I didn’t find this disheartening though. If there’s one thing that going to physical therapy for years has taught me it’s that progress is sometimes slow, but if you’re stubborn, you’ll get there eventually. So I kept taking local classes, going to monthly writing gatherings, and meeting other writers. I slowly began telling more and more science fiction and fantasy stories because it has always been my favorite genre and I liked the other writers I met who were writing it too. They saw what I was trying to do with my stories and they took my work seriously, even though my stories were still not particularly good. (I’m still friends with most of these writers today and they have amazing careers of their own too.) I began going to speculative fiction conventions and without realizing it, I joined an artistic community.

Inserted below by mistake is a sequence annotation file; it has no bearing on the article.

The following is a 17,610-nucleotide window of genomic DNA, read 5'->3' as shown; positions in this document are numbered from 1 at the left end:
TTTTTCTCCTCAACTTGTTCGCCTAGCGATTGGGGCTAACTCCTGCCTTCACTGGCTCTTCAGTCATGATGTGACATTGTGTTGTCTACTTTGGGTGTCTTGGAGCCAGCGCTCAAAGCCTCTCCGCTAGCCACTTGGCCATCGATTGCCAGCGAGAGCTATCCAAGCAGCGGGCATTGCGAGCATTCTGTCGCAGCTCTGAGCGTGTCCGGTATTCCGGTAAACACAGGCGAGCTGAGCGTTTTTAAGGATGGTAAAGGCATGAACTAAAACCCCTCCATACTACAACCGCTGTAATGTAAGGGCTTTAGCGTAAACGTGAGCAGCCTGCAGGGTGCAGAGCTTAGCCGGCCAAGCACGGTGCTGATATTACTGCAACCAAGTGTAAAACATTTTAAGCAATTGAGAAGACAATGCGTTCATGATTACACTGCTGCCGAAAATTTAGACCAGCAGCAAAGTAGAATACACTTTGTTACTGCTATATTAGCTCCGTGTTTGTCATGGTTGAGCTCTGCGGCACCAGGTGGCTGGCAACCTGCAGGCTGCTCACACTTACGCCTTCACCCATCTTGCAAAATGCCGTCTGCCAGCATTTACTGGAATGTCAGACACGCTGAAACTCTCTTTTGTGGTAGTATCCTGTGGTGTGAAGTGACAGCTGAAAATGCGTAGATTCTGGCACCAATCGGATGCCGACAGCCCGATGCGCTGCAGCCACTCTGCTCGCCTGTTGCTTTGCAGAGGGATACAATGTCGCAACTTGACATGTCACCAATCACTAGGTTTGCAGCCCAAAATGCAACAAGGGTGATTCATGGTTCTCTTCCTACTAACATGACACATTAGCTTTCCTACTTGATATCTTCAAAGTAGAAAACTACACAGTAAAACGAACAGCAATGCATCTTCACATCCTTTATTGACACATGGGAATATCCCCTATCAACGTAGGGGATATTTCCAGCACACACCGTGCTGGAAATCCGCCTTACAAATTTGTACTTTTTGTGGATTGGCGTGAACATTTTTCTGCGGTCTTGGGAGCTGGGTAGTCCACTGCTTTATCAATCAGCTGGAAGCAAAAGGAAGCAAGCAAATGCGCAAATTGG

And finding your community is just as important as finding your artistic voice.

It was through this community that I was introduced to the discussion about race, gender, and class in stories and how we need more diverse stories. It was here that I started listening to the discourse about disability representation in fiction, movies, and video games. At the time, most of the discourse was critiques on what mainstream media got wrong about disability and the harm it was doing to the people with those disabilities. 

Stories about disability from disabled writers are extremely important. They offer a way for audiences who may not know about a particular condition to learn what it’s like to live with it, such as Mishell Baker’s Borderline and its descriptions of borderline personality disorder. By meeting and connecting with fictional characters that are different from ourselves, we learn to be receptive of similar people in real life.